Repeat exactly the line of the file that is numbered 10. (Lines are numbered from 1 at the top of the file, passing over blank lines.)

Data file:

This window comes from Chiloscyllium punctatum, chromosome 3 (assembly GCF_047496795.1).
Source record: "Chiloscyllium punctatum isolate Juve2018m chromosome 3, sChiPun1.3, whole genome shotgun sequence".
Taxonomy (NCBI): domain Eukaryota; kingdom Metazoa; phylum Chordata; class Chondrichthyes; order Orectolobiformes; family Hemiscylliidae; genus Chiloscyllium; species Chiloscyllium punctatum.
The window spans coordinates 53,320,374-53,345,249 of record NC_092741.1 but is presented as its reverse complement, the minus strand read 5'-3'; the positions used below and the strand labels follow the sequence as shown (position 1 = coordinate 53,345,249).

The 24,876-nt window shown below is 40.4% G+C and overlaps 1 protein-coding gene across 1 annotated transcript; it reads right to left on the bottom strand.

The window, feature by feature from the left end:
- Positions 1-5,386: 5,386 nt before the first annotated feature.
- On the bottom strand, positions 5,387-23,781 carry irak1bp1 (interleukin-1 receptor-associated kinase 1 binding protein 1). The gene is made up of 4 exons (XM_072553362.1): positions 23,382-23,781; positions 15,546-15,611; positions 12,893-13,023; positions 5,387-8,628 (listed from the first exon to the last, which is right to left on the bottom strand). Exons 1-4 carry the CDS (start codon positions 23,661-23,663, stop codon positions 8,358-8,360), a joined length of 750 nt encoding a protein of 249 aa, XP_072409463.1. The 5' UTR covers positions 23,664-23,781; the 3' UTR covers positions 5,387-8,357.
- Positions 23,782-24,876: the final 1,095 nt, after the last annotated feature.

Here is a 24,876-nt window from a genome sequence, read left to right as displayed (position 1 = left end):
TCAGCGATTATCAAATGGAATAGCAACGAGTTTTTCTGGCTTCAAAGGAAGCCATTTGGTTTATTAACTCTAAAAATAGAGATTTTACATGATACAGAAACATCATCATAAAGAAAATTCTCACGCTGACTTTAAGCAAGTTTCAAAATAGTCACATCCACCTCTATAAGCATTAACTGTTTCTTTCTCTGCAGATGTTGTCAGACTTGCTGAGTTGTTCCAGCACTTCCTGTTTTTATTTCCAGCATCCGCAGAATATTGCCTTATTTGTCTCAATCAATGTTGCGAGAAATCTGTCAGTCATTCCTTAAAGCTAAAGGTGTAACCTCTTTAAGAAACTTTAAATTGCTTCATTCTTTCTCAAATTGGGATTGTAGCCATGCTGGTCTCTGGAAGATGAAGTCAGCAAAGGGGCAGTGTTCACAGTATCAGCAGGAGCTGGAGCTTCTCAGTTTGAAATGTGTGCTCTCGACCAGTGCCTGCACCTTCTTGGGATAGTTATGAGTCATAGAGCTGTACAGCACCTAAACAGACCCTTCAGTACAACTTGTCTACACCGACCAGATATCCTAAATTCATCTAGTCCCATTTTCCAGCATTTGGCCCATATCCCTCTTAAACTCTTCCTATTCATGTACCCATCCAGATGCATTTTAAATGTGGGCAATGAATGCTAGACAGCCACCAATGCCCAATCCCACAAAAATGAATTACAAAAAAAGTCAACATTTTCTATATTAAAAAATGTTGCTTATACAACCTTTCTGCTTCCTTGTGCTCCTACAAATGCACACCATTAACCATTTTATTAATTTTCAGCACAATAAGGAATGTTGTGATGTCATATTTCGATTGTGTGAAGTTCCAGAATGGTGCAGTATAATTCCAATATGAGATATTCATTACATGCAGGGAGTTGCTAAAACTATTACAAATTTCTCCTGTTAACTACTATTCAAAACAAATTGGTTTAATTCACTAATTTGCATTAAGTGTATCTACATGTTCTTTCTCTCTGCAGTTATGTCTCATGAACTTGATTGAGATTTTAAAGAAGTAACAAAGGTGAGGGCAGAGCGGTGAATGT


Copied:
Here is a 24,876-nt window from a genome sequence, read left to right as displayed (position 1 = left end):